Rob Swigart
Menlo Park, California, United States

The Buck Stops With You

“A chasm yawns at our feet, the fear of scarcity, of death, of broken connections.”

Dear Ari,

I wanted to tell you a little bit about my world, because yours is going to be very different. For one thing, I was born into a world where we communicated over long distances by physical letters, or called an “operator” to connect us by telephone. The world population was less than 1/3 what it is now. We listened to the radio. Later we could watch things on television, but its direction was one way, from a station or network to millions of people. There were no seat belts, and everyone, it seemed, was white.

Today we live inside an enormous digital soup of electronic communications crackling with images, texts, movies, ideas, and information (much of it bad, wrong, or deceptive, of course, but you already know that). Communications are two way in a cloud of clouds, saturated with hope (renewable energy, universal healthcare) and with fear (ebola, religious fundamentalism), with truth and with lies. This schizophrenia will only grow more complex.

We desire energy, food, health, the right to reproduce. A chasm yawns at our feet, the fear of scarcity, of death, of broken connections. Terror drives large numbers of people to consume more and more in a global psychosis.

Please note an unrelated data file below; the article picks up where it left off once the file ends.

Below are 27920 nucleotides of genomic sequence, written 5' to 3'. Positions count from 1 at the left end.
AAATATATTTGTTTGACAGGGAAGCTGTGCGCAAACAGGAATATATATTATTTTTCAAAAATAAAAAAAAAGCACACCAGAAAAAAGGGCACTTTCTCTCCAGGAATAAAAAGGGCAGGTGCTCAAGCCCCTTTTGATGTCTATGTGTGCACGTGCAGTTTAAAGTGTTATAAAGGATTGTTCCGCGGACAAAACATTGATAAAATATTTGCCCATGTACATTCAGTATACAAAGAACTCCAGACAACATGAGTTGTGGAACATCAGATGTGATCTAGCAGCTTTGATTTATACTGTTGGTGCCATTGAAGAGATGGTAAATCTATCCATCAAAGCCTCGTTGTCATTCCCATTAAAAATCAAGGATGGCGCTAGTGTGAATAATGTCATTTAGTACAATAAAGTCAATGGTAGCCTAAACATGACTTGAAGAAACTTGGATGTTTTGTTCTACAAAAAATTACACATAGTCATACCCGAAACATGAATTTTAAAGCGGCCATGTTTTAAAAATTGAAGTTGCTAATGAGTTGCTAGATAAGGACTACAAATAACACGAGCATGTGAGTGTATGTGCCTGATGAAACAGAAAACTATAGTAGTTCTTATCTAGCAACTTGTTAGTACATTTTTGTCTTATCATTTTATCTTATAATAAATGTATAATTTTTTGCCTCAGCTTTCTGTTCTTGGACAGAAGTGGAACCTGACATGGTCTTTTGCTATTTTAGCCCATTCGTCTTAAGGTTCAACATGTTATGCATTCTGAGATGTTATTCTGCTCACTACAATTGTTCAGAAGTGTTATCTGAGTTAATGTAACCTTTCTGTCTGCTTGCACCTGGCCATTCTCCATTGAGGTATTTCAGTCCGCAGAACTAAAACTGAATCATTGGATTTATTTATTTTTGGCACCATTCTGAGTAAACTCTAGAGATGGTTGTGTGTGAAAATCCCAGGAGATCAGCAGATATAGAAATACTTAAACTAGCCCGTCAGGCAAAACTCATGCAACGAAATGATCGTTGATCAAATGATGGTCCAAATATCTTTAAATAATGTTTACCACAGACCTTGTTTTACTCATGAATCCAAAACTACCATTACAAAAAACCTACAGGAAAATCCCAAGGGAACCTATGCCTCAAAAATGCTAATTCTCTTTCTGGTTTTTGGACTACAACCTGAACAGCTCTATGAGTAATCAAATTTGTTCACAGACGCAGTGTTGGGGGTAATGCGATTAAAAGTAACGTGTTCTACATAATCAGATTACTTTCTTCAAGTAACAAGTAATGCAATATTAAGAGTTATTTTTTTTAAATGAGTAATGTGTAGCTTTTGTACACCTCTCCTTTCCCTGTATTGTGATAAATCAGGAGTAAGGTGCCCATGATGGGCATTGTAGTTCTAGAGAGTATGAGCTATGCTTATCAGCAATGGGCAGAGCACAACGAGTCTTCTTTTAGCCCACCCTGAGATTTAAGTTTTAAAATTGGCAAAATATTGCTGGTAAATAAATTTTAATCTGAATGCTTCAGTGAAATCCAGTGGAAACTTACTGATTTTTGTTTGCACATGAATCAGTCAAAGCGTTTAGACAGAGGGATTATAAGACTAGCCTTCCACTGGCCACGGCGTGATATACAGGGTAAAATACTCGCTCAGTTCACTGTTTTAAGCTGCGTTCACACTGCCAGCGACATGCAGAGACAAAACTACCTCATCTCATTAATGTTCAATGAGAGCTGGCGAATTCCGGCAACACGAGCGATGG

If such a world continues, we very likely will disappear as a species. We must understand how we came to this state, and how to change the direction, or at least the tone, of human occupation.

We have always sought refuge in stories. Crouching in caves while the wind howled outside, our ancestors told and listened to tales of our origins, our allegiances to our groups and families, the nature of our universe. Our stories, like all before, are subject to revision. We are the only ones who can do this.

We are remarkable, but we must be more remarkable still. We must renounce some of our desires, dedicate more of our psyches to understanding ourselves, and be far more circumspect in the changes we make to the world. If we were unwitting before, it was because the things we created we made for the first time. Now we know better. We, like you, have to grow up.

This is your world. Welcome to it. Enjoy taking on its stewardship. It will be a battle against the demons that haunt us, but if you succeed it will have been worth it.